MORs help increase conversion rates through localised payment methods and currencies and optimise revenue using payment processing expertise. Brands with ecommerce channels can also offer better customer service due to the MOR’s experience in settling customer complaints or disputes quickly and accurately. This helps ensure that customers have access to accurate information about their purchase history and any refunds or credits they may be entitled to.
What Is a Merchant of Record?
A Merchant of Record (MOR) is a legal entity or organisation that acts as a reseller between the seller and the end customer in an ecommerce transaction. The MOR handles all online payments and takes on all associated financial liabilities related to a purchase. In international ecommerce, the MOR is fiscally and legally responsible for cross-border sales to global end consumers.
Simply put, MORs simplify financial operations. They relieve brands of the burden of processing payments. In return, brands can be confident they are operating in accordance with the laws and regulations of the foreign markets they do business in.
Here are some of the financial responsibilities that the MOR takes care of:
- Payment and billing options
- Collecting sales tax
- Managing fraud risks
- Opening and managing the brand’s value-added tax (VAT) position
- Country-specific bureaucratic requirements
- Customs-related costs and their respective variables
- Payment Card Industry Data Security Standard (PCI-DSS) compliance
Partnering with an MOR relieves brands from dealing with tax and compliance issues involved with international payments and business operations. MORs have an intimate knowledge of all local and international jurisdictions’ financial and legal compliance rules. It is also their responsibility to stay current on international sales tax and tax calculation issues and changes. An MOR minimises legal risk by ensuring regulatory and tax compliance in all locales.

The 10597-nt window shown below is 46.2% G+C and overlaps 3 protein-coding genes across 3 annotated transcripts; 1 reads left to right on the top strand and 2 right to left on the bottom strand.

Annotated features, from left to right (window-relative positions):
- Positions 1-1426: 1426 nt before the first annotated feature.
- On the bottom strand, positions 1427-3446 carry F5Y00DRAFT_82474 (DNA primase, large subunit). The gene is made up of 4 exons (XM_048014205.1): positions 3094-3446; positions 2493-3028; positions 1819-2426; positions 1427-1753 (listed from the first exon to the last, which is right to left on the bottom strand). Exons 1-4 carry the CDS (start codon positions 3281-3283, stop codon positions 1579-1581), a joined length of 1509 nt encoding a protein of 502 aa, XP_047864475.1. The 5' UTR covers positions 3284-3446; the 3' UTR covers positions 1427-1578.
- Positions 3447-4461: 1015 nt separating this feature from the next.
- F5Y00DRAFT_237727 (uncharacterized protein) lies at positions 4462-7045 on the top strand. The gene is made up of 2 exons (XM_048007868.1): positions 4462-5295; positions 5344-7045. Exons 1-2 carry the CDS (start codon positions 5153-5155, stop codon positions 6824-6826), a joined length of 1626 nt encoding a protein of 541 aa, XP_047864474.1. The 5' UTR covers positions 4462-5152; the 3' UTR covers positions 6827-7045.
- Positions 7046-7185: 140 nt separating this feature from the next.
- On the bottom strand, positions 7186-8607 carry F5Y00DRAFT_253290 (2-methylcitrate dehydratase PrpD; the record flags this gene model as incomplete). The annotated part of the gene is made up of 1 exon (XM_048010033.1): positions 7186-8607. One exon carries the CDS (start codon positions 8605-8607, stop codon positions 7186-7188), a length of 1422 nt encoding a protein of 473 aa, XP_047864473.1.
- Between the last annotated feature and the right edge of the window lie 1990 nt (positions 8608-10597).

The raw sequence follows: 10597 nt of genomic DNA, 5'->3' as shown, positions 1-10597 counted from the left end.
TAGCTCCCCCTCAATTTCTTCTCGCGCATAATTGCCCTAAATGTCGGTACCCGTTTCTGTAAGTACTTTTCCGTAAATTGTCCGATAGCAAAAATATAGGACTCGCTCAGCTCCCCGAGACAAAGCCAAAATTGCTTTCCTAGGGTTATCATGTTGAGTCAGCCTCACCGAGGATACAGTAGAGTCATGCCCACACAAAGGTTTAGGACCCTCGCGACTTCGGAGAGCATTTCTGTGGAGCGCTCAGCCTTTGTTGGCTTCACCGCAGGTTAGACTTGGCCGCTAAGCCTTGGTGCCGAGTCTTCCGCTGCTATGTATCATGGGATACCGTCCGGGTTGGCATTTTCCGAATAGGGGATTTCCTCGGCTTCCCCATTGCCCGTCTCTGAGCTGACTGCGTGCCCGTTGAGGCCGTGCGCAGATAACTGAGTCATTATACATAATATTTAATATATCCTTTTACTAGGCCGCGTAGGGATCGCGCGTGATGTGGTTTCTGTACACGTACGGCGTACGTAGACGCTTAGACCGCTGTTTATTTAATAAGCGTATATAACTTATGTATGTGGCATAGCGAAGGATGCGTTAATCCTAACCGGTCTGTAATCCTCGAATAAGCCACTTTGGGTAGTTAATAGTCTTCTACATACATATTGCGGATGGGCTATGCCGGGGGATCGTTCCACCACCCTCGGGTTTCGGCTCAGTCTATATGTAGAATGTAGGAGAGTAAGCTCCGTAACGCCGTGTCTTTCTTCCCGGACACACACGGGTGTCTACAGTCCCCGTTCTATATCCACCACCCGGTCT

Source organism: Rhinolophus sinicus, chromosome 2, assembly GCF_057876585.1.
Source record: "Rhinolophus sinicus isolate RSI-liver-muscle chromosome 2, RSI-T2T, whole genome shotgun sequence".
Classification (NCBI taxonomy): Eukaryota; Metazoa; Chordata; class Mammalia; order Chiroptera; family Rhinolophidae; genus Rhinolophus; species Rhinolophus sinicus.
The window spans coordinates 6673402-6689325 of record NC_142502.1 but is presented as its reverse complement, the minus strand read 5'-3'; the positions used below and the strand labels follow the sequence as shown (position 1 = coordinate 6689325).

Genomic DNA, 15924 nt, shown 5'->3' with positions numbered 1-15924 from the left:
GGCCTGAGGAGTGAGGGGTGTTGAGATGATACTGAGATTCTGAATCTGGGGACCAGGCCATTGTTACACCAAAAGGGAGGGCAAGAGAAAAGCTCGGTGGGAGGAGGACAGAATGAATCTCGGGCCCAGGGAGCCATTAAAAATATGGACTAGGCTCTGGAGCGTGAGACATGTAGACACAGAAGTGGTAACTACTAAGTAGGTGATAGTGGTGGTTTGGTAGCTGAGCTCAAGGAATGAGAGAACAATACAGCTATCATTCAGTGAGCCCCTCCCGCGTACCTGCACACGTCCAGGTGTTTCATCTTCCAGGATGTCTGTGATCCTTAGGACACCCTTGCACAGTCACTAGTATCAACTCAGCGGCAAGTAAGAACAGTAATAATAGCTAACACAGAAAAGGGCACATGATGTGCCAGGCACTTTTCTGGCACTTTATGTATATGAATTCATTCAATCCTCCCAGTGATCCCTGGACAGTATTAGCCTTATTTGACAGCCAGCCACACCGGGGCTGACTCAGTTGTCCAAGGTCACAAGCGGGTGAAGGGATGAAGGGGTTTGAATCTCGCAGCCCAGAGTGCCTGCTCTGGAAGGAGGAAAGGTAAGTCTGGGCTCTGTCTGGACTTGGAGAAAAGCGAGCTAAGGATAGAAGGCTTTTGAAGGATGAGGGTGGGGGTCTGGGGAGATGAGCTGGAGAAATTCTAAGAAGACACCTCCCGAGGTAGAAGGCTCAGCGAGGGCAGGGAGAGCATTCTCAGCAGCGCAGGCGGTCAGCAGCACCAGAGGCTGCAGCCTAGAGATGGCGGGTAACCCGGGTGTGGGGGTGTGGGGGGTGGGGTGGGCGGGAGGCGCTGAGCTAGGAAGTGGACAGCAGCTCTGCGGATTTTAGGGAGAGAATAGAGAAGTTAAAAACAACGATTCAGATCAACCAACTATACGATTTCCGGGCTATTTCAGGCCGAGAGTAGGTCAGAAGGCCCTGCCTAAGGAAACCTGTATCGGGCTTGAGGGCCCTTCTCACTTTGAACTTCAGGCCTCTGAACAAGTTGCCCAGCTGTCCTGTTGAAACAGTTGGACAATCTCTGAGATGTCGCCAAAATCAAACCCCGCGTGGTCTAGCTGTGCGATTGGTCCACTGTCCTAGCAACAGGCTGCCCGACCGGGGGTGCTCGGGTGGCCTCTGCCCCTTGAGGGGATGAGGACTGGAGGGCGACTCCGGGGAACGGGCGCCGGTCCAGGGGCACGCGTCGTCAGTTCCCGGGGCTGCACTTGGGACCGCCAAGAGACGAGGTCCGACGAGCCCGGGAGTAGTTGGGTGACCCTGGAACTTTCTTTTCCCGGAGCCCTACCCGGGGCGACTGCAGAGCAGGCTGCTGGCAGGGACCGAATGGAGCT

Additionally, since they provide more efficient processing services, the MOR can reduce transaction fees associated with credit card purchases. They also stay up-to-date on international transaction laws, handle chargebacks and refunds and are responsible for creating local entities in the foreign markets a brand seeks to enter.
More Localisation Leads to More Sales in New Global Markets
Understanding international finances is not the only hurdle facing brands with DTC ecommerce channels attempting to enter new global markets. They must also localise their online presence and marketing strategies to the languages and cultures of every new global market they enter. The ultimate goal of localisation is to provide consumers in foreign markets with a domestic-equivalent online shopping experience.
Localisation is the best way to ensure a brand’s online presence and marketing feel native to new audiences. But localisation is more than simply translating website content to local languages. True localisation adapts everything: images, colours, layout, currency, visuals, measurement units, models, customer service and more. It also encompasses marketing strategies like ads, emails, product descriptions, promotional videos and social media.
As with the legal and financial requirements, brands needing speed-to-market can achieve it by engaging the right vendor. Such partners are experts in creating domestic-equivalent experiences that customers want.
ESW Accelerates Entry to New Global Markets
Dealing with international finances, full localisation can be a complicated process. It is especially complex for brands that elect to do it themselves. However, partnering with an MOR, like ESW, eases and accelerates the process. We have a proven track record of helping the world’s best-loved brands launch DTC channels in new markets in a matter of weeks and not months.
Additionally, as an MOR, ESW takes full responsibility for all fraud risks and any resulting chargebacks on any transaction. We handle all the financial complexities of entering foreign markets so you don’t have to.
Contact ESW to learn how we can help your brand compete in new global markets just in time for the holidays.